“There was calmness in our dugout,” is what Posey said. “We just knew in the next half-inning [after Syndergaard] we’d still have a chance.”

The Giants may have looked bad against Thor, but all those strikeouts exacted their toll. So did the three walks they drew. The big right-hander was gassed after the seventh, leaving Collins no choice but to summon Addison Reed for the eighth and then Familia in the ninth.

These were the right moves; there’s no room for second-guessing. Collins used the same playbook that netted the Mets the majors’ best record after Aug. 20. From Reed to Familia, power backed up by power. All the Mets had to do was score one run and hand the lead to their closer who’d already saved 51 games this season.

But nothing worked against Bumgarner. When T.J. Rivera led off the fifth with a double, Jay Bruce couldn’t get him to third, striking out instead. The mini rally ending up evaporating. When Asdrubal Cabrera drew a one-out walk in the sixth, Yoenis Cespedes, mired in a three-week slump, struck out, too. Another wasted chance, another scoreless inning.

Bumgarner worked all four quadrants of the strike zone – up and down, in and out. With that huge leg-kick and long, sweeping delivery, the Mets seemed out of sync all night. And in the one instance when someone actually squared up on Bumgarner’s fastball, when Cabrera smoked a line drive up the middle with Ty Kelly on second base in the eighth, Bumgarner calmly snared it on a fly.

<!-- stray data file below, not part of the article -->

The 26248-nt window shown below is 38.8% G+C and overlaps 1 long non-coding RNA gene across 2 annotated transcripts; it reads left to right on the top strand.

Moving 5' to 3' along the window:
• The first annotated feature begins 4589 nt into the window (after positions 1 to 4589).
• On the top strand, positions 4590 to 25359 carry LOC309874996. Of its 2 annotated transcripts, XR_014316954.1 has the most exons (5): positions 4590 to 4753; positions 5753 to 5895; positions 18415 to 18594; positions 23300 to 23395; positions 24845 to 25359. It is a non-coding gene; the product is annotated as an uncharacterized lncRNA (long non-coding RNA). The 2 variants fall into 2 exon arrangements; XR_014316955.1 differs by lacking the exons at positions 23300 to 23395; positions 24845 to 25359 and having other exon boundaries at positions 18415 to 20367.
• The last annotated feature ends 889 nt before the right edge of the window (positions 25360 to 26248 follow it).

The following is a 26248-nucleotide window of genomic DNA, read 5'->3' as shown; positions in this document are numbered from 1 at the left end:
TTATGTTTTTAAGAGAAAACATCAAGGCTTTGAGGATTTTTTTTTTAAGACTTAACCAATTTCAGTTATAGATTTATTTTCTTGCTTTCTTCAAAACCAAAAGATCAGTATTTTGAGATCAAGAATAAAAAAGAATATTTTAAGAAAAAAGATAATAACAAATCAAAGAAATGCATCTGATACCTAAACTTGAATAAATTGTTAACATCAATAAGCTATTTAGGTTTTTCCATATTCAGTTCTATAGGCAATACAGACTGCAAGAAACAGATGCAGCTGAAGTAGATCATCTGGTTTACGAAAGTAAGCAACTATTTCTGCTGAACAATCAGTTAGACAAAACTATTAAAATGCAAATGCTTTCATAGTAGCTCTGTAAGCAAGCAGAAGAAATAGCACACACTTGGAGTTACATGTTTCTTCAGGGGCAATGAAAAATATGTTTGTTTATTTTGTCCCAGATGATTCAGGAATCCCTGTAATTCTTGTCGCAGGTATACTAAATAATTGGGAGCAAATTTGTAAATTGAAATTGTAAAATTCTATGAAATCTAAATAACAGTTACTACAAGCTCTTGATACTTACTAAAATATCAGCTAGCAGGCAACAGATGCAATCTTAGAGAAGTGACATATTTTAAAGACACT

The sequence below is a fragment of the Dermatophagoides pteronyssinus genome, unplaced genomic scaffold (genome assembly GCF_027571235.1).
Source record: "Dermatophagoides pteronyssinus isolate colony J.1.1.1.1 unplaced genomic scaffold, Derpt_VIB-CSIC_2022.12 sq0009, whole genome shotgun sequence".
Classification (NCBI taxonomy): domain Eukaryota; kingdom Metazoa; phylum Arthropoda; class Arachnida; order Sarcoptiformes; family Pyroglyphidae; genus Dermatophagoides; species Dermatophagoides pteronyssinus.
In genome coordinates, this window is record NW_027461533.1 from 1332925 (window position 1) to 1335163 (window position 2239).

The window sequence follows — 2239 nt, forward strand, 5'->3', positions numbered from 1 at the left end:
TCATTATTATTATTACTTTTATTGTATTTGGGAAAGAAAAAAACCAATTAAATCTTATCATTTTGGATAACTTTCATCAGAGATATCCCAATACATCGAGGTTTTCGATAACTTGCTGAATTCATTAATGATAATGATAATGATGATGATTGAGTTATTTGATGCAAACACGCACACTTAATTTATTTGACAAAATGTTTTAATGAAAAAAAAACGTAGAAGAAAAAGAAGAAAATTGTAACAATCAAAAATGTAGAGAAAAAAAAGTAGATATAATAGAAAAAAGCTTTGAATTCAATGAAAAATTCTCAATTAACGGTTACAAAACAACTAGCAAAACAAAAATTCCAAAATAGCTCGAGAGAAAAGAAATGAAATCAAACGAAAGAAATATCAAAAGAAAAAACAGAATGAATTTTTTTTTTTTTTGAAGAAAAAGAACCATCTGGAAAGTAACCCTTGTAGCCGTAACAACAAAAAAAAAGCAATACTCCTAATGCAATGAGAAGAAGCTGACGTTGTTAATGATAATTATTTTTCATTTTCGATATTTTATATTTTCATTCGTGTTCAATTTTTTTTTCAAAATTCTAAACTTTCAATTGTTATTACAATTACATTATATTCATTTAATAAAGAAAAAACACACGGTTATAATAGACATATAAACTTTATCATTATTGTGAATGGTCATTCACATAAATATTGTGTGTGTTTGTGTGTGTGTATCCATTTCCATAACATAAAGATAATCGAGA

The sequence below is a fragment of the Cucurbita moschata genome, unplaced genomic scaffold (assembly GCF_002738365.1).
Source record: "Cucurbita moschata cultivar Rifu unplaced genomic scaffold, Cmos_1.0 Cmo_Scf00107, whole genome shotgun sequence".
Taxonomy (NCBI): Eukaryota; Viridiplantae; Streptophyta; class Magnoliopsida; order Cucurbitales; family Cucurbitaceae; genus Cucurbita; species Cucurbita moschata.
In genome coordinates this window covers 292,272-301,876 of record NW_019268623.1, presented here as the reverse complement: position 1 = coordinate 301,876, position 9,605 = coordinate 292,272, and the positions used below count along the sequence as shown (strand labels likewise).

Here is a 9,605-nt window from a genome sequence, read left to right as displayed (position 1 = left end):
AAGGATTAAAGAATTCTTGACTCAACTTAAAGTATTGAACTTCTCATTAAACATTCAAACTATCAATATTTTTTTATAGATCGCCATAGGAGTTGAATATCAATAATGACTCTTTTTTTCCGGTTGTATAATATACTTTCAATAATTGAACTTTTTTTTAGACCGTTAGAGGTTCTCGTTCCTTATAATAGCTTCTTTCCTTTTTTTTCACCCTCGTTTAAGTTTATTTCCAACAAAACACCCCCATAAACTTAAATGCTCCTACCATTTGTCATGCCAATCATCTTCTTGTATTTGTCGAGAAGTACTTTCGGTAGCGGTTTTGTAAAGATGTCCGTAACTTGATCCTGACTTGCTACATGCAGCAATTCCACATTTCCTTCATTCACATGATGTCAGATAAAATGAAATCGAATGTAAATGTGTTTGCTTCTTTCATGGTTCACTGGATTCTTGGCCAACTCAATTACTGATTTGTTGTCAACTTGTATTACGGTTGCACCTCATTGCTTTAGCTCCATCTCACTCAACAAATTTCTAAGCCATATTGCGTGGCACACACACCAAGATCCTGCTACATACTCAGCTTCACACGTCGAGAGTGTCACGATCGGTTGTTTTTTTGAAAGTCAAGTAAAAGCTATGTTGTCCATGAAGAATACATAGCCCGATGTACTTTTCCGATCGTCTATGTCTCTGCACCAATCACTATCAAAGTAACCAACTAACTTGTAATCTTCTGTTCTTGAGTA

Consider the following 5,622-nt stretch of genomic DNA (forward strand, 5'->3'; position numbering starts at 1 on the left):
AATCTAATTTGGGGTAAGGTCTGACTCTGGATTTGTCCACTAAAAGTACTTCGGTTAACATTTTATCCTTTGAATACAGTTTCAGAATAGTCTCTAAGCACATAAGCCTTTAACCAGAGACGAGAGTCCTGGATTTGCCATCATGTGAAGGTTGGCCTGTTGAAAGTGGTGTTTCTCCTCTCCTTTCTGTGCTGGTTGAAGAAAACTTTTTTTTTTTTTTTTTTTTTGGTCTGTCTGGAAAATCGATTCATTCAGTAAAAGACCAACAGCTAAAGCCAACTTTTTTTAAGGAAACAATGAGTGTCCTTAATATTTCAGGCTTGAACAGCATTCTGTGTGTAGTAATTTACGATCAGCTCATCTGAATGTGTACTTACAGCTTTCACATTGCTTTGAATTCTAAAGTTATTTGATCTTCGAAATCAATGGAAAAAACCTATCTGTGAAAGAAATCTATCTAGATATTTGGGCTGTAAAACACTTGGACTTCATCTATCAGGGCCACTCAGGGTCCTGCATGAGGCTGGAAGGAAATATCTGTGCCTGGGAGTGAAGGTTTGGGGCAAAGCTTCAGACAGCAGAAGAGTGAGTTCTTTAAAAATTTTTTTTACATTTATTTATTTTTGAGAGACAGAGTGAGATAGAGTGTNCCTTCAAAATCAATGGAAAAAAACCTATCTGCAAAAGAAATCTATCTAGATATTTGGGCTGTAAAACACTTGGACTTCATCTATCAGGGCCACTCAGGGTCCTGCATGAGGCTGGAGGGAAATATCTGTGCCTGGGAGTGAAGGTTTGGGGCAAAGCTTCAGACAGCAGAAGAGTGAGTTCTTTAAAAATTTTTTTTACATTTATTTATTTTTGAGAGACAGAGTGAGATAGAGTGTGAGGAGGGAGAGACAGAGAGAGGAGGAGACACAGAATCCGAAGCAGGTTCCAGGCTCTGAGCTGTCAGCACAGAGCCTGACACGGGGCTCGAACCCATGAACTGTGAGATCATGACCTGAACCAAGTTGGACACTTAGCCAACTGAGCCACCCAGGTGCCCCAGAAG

That should’ve told the Mets the fates had abandoned them once and for all. Bumgarner was right when he said, “I don’t know where [shortstop Brandon] Crawford was, but if that gets by me, it’s a good chance it puts a run on the board for [the Mets].”

That was the Mets last gasp for 2016. In the ninth, Familia made his 79th appearance of the season, a career-high, and as only a shell of himself. He allowed Crawford a leadoff double to left; the Mets must’ve sensed trouble. Familia’s signature sinker was ineffective from the moment he took the mound, moving either too little or too much, bouncing in the dirt. Familia paid for his sinker’s shortcomings, allowing Gillaspie’s massive home run moments later.

To say the Mets were stunned barely describes their reaction. Familia himself said, “I tip my hat,” to Gillaspie. “It’s not my first time. I know those things are going to happen sometimes.”

The crowd was equally numb. After the final out, the ballpark was so quiet you could hear the Giants’ individual voices as they mobbed each other on the mound. The fans filed out quickly, like they were running from a bad dream.

Still, it would be a mistake to see the Mets as failures. Not against a dangerous October entity like the Giants, certainly not against a machine like Bumgarner. Bruce said, even in defeat, “that [game] epitomized playoff baseball.”

He’s right: October’s drama is the ultimate heartbreaker: one lousy sinker, one huge swing, one surprise home run that sends the Giants deeper into the postseason and the Mets straight to 2017 where they’ll start all over.